The key difference between a revocable living trust and an irrevocable trust and when and why physicians should consider using them.
Trusts are one of the least understood items in both financial planning and estate planning. In a prior column we shared some guidance on revocable living trusts. Here, we will discuss how they differ from irrevocable trusts.
Every trust has a trustee (or trustees), who is/are empowered by the trust document to follow the instructions on how to use the assets inside. There are also trust beneficiaries, those who are intended to benefit from the assets managed by the trustee.
The major difference between a living trust and an irrevocable trust is the very important fact that the grantor, (the person who created the trust and placed assets inside of it), does not have any control as a trustee of an irrevocable trust.
Once it has been created, the grantor cannot revoke it. This can be either because the grantor has given away the assets inside the trust during life or because he has died and can no longer serve as the trustee of what was once a “living trust.”
In this scenario, the trustee would be the person designated as the grantor's successor when he created the trust. In either case, the trust assets are now totally controlled by the trust document and the trustee(s) that administer it.
An irrevocable trust provides for some interesting features. First, since the grantor does not technically own or control it, the trust is not considered part of his estate (and therefore it is not subject to estate tax). This feature is crucial to one of the most common uses of irrevocable trusts: the ILIT (Irrevocable Life Insurance Trust). Those individuals and families lucky enough to be subject to estate taxes at death can own life insurance inside an ILIT. At their death, the trust is funded with the insurance death benefit and governed by the document and trustee. There will be no estate tax or income tax applied to the funds.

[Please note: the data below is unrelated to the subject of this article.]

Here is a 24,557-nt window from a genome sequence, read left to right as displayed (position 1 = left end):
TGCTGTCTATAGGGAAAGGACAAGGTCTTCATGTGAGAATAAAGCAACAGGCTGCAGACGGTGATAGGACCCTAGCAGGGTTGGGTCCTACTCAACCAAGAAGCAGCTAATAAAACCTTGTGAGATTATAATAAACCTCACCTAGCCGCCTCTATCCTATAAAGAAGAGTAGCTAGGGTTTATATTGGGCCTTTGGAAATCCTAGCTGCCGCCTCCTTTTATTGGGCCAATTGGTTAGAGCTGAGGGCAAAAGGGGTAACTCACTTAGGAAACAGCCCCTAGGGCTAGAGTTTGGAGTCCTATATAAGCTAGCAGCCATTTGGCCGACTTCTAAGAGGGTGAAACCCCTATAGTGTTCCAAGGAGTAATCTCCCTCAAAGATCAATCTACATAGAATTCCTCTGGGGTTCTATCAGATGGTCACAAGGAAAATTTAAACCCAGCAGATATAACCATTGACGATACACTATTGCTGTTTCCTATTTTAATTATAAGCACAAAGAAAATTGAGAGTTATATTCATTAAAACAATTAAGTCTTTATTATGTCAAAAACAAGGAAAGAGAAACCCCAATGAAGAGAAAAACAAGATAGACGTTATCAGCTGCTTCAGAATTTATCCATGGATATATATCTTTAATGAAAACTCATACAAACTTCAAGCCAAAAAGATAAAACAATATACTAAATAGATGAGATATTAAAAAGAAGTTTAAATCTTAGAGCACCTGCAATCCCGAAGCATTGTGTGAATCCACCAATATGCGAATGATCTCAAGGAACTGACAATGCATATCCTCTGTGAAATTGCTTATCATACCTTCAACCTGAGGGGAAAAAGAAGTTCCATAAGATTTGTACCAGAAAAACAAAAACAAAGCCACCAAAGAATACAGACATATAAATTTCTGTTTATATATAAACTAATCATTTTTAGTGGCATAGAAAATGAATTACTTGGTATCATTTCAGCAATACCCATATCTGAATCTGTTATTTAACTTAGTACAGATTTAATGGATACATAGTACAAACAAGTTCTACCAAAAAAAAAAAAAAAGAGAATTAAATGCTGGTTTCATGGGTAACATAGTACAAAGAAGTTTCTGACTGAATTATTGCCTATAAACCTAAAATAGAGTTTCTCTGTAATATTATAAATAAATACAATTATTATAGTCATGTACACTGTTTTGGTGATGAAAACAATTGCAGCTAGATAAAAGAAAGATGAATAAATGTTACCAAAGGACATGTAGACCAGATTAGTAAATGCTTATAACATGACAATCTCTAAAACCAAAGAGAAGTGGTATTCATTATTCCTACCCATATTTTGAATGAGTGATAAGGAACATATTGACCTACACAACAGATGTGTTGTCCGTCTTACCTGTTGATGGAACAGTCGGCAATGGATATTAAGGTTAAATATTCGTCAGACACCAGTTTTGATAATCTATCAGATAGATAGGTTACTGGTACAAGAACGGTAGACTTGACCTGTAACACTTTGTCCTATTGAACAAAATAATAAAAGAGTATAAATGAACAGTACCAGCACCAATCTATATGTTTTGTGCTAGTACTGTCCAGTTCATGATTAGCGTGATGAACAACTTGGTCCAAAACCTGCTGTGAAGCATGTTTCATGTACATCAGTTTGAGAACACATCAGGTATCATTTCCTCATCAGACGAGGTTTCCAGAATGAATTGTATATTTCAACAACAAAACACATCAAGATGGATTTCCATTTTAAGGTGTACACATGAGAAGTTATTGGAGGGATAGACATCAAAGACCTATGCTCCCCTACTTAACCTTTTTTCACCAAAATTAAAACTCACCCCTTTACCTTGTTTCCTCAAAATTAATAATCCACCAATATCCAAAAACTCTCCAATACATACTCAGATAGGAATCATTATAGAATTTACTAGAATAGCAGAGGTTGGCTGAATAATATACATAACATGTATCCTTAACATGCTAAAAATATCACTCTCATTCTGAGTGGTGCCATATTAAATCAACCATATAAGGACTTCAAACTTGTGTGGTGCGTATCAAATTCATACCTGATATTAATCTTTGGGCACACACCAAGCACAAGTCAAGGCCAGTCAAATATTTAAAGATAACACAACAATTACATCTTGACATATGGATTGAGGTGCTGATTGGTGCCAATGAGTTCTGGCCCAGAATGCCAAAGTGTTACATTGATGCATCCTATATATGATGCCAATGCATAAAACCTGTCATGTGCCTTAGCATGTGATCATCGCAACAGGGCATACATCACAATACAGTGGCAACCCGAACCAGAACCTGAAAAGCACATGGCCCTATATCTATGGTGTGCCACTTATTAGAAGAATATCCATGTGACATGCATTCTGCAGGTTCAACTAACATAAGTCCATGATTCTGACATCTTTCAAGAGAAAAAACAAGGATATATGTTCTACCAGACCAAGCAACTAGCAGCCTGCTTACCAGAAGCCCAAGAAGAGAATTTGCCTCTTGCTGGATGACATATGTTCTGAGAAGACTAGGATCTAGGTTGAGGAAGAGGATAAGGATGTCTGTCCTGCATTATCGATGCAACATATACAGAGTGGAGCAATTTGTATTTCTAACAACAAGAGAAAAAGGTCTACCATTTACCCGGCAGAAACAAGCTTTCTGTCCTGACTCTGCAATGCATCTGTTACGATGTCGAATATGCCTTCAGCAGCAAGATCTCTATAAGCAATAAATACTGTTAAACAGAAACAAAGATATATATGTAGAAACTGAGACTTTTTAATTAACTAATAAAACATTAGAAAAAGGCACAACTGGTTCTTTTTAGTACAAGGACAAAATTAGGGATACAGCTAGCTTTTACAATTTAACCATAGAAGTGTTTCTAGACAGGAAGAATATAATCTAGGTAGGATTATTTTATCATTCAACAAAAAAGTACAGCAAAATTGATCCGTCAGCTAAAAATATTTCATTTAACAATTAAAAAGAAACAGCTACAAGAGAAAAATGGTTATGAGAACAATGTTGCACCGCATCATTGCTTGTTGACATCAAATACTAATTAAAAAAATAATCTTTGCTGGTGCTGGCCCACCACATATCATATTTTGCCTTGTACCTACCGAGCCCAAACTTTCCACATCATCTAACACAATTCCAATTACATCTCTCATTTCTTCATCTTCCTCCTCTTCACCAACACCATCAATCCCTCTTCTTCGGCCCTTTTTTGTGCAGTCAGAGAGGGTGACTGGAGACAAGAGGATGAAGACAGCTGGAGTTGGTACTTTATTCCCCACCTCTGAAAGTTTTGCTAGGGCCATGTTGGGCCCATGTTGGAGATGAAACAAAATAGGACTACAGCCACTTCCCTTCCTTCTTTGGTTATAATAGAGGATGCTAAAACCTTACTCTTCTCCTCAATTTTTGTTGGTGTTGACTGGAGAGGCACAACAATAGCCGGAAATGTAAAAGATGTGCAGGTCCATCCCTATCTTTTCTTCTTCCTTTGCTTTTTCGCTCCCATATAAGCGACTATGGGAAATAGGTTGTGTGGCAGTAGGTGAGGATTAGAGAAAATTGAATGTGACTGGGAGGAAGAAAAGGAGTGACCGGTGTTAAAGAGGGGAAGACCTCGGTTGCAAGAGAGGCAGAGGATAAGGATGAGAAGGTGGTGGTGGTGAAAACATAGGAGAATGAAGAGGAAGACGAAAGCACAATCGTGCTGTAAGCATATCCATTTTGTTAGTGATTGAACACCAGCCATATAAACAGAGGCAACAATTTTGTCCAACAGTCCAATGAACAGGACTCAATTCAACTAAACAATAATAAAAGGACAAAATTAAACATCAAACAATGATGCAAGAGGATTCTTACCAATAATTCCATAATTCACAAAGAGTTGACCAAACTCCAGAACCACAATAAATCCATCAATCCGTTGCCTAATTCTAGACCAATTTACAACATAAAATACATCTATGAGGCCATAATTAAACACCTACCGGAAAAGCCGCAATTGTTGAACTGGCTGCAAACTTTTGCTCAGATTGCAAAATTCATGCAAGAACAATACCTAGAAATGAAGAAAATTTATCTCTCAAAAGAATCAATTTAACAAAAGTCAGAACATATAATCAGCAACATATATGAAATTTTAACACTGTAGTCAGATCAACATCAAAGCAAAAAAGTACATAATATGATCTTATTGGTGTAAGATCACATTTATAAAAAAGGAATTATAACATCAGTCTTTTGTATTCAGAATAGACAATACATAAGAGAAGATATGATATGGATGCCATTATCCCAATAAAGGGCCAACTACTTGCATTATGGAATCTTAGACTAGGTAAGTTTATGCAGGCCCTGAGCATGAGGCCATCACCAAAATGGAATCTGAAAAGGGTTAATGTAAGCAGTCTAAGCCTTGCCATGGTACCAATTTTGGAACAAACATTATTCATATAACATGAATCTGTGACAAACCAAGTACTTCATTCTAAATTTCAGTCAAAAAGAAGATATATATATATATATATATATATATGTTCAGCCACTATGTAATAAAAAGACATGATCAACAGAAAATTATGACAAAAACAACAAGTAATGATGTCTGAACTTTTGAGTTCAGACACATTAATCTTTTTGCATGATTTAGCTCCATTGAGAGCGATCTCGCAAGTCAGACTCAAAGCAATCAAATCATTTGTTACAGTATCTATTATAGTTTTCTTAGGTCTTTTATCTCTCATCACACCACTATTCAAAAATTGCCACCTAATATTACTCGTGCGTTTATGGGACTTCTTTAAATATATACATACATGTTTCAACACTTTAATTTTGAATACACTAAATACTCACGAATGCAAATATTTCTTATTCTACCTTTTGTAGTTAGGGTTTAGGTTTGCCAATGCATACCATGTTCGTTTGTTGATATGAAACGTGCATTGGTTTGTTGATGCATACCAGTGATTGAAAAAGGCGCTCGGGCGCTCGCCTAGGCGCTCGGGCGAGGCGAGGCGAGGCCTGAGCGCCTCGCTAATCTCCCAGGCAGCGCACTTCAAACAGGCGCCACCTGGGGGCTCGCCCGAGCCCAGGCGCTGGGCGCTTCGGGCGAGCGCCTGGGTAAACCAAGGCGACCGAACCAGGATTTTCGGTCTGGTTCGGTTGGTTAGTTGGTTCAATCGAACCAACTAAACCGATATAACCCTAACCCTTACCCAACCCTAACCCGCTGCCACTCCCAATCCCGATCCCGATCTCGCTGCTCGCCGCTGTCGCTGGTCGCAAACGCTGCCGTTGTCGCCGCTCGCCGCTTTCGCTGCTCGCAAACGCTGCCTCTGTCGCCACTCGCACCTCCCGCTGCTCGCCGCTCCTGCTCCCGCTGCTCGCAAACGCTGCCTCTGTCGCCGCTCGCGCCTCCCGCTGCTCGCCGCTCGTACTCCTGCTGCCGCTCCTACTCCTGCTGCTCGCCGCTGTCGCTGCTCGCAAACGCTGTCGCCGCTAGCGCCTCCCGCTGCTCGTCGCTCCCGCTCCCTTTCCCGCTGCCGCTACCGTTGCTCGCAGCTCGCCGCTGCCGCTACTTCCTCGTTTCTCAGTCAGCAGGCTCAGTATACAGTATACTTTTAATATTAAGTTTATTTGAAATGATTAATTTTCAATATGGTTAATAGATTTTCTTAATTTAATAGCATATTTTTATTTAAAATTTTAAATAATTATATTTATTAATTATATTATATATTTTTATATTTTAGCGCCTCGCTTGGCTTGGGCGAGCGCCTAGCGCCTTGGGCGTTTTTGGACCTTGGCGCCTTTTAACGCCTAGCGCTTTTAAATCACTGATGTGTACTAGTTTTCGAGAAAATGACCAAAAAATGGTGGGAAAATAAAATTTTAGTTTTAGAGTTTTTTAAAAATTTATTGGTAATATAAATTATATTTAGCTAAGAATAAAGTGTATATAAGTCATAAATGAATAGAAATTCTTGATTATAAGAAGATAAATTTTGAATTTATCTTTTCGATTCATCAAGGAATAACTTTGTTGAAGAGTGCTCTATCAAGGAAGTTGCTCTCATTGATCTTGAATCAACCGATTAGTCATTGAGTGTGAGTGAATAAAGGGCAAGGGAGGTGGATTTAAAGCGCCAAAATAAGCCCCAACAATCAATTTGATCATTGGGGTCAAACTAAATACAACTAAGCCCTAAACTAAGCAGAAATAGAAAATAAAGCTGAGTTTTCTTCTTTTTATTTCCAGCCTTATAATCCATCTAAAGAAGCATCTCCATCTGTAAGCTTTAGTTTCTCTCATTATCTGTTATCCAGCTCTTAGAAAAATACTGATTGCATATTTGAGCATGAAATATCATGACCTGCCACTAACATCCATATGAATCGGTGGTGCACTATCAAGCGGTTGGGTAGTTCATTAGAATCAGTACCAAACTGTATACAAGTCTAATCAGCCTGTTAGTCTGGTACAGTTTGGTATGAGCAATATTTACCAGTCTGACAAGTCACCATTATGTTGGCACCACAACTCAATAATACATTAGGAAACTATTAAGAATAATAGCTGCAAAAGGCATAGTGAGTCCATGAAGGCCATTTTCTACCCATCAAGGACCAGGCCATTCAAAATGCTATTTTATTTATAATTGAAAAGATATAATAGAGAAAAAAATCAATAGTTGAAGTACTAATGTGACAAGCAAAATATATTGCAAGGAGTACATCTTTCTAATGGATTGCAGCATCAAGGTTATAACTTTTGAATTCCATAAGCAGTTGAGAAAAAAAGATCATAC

If the insurance had been paid to the estate, it would have been subject to estate taxes (if the estate was large enough). Given the current $5.2 million estate tax exemption, the ILIT is now used only by the wealthiest families. Other than an ILIT, there are very few reasons to create an irrevocable trust during life.
More commonly, an irrevocable trust results when an individual dies with a living trust in place. The living trust may have been funded during life or by the will at death. Now the trust is irrevocable and governed by the trust document and trustee. This feature provides both control and excellent asset protection in most cases.
The trust document spells out the terms and conditions under which trust assets are dispensed to beneficiaries (control). The use of an independent or co-trustee allows the trust to protect the beneficiaries from creditors (asset protection). In most cases, it is not advisable for the trustee and beneficiary to be the same and only person.
It is very important to understand the difference between a revocable living trust and an irrevocable trust. Many believe the former type of trust carries the same asset protection that the irrevocable trust does, but this is a big error.